Huang v North Shore City Council (High Court, Auckland, CIV 2005-404-002991, 12 December 2005, Venning J)
The plaintiffs sought to argue that the Council was negligent and in breach of its statutory duty when it issued a building consent and failed to supervised the construction of a house built in 2000-2001 and purchased by the plaintiffs in 2003.
Approved Building Certifiers (“ABC”) had been appointed building certifiers under the Building Act 1991 (“the Act”) by the developers. In support of the developer’s application for a building consent, ABC had issued a certificate confirming that the proposed work would comply with the building code. The Council relied upon the certificate to issue the building consent. Subsequently the Council received reports from ABC confirming ABC’s inspection of the builder’s work and, once the building work had been completed, ABC issued a code compliance certificate. The Court had to decide whether, given this, it was arguable that the Council could owe a duty of care to the plaintiffs.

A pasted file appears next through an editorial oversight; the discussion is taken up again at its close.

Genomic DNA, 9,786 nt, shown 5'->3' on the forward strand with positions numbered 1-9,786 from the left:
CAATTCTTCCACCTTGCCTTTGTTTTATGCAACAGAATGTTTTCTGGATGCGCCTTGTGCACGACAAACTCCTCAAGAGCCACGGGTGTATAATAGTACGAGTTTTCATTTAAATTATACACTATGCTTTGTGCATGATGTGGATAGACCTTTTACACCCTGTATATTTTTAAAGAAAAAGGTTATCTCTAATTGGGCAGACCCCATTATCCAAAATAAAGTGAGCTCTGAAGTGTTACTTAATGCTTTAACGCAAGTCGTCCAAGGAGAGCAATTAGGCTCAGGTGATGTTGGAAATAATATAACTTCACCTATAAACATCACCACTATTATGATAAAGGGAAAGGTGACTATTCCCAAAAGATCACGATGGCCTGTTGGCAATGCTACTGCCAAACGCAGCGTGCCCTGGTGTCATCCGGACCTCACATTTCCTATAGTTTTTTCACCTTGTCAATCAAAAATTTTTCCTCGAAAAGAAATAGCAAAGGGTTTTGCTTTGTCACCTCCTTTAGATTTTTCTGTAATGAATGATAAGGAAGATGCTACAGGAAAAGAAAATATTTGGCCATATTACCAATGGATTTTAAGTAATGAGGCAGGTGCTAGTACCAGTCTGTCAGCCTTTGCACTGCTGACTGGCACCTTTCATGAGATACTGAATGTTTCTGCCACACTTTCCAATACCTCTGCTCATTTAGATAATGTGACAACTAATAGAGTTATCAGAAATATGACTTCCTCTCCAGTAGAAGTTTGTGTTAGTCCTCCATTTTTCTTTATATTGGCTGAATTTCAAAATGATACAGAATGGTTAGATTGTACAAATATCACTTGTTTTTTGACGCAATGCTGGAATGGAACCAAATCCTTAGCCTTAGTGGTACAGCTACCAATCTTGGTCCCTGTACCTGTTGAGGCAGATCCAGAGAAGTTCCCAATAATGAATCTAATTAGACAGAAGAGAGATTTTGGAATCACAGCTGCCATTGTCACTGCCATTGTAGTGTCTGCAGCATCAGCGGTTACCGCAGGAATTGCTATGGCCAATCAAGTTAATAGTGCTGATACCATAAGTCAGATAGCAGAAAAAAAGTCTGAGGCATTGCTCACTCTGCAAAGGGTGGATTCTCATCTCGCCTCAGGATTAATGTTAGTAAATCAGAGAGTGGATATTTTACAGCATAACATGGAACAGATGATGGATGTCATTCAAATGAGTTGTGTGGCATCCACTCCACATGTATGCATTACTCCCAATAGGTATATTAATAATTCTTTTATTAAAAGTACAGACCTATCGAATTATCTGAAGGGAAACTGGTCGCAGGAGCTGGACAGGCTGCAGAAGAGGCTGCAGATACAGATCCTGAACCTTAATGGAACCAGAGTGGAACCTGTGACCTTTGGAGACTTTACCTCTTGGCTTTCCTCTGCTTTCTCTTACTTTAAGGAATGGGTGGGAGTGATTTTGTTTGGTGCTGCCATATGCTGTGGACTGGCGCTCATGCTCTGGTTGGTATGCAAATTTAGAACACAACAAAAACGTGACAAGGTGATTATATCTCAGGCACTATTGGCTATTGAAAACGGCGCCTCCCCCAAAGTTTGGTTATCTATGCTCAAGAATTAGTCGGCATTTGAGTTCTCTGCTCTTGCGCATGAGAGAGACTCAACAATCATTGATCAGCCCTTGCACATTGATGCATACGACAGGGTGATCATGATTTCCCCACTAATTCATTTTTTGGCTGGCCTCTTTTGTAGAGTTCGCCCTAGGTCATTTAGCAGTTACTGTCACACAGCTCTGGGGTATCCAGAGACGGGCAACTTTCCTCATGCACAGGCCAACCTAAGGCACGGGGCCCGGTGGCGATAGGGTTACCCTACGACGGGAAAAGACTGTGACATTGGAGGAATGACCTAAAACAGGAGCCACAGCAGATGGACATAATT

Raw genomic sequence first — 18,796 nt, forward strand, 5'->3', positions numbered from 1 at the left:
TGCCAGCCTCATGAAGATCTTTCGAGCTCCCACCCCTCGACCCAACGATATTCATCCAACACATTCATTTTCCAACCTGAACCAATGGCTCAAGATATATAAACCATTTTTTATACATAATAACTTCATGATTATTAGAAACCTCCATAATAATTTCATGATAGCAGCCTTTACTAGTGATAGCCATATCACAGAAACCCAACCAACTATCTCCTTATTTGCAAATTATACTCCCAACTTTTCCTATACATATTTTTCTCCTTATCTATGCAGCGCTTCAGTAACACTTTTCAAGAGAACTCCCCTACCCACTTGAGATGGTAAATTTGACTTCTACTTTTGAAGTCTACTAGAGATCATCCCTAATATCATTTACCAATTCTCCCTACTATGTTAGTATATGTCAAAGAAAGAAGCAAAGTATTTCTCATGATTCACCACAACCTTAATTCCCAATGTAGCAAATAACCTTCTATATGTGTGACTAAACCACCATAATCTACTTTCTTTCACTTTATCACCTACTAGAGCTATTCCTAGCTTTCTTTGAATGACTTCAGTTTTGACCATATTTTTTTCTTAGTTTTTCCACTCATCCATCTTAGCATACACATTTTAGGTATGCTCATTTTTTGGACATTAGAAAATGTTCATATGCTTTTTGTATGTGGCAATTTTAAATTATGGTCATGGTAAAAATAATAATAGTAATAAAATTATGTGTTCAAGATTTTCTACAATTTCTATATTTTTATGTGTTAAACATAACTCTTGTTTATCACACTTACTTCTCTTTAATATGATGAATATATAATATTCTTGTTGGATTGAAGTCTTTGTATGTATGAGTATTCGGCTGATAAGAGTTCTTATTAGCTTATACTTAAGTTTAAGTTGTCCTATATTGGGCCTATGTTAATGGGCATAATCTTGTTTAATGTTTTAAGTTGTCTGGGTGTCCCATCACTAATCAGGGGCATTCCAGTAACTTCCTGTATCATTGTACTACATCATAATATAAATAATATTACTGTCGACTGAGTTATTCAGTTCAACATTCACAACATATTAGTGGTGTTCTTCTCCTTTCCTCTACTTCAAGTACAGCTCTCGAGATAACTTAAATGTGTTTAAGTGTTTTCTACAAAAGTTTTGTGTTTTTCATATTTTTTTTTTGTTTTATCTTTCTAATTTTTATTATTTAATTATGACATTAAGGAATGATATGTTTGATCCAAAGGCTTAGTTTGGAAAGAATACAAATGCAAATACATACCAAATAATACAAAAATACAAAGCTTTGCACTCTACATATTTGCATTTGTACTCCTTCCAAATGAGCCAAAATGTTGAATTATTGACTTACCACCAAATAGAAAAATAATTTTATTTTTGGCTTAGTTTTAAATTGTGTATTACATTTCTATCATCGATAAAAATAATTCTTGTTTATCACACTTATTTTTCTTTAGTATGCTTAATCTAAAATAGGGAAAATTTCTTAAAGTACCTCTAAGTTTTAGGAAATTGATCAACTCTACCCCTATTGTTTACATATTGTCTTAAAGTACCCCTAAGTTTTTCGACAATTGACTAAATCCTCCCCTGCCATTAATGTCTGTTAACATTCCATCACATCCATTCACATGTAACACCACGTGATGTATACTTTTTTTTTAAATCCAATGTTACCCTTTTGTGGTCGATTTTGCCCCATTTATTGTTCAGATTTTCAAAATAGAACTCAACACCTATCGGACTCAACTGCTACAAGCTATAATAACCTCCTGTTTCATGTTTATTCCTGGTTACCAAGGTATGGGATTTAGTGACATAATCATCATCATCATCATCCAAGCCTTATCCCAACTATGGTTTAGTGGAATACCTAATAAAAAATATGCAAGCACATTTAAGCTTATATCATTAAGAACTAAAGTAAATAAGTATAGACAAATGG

As to the issue of the building consent, the scheme of the Act contemplated that a building certifier could, once approved in terms of the Act, issue a certificate to confirm the proposed building work would comply with the provisions of the code if the work was properly completed in accordance with the plans and specifications. The legislation directed the Council to accept such certificate and issue the building consent. The Council could not in the circumstances owe a duty to the plaintiffs to peruse the plans or not to accept the certificate from the approved building certifier. There was no evidence and no pleading to suggest that the Council, before it issued the building consent, had any reason to doubt ABC’s certificate generally, or the certificate issued by ABC in relation to compliance with the plans and specifications in respect of this particular house.
As regards the alleged duty to supervise, inspect or identify defects, there was no direct statutory duty on the Council to do so. Certainly inspections were required to ensure compliance, but the Act and the relevant regulations contemplated that the building certifiers might carry out inspections instead of the Council’s own officers. In this case ABC’s engagement extended to “field inspections for compliance”. It could not seriously be suggested that the Council was under a duty to inspect when ABC was also carrying out inspections.
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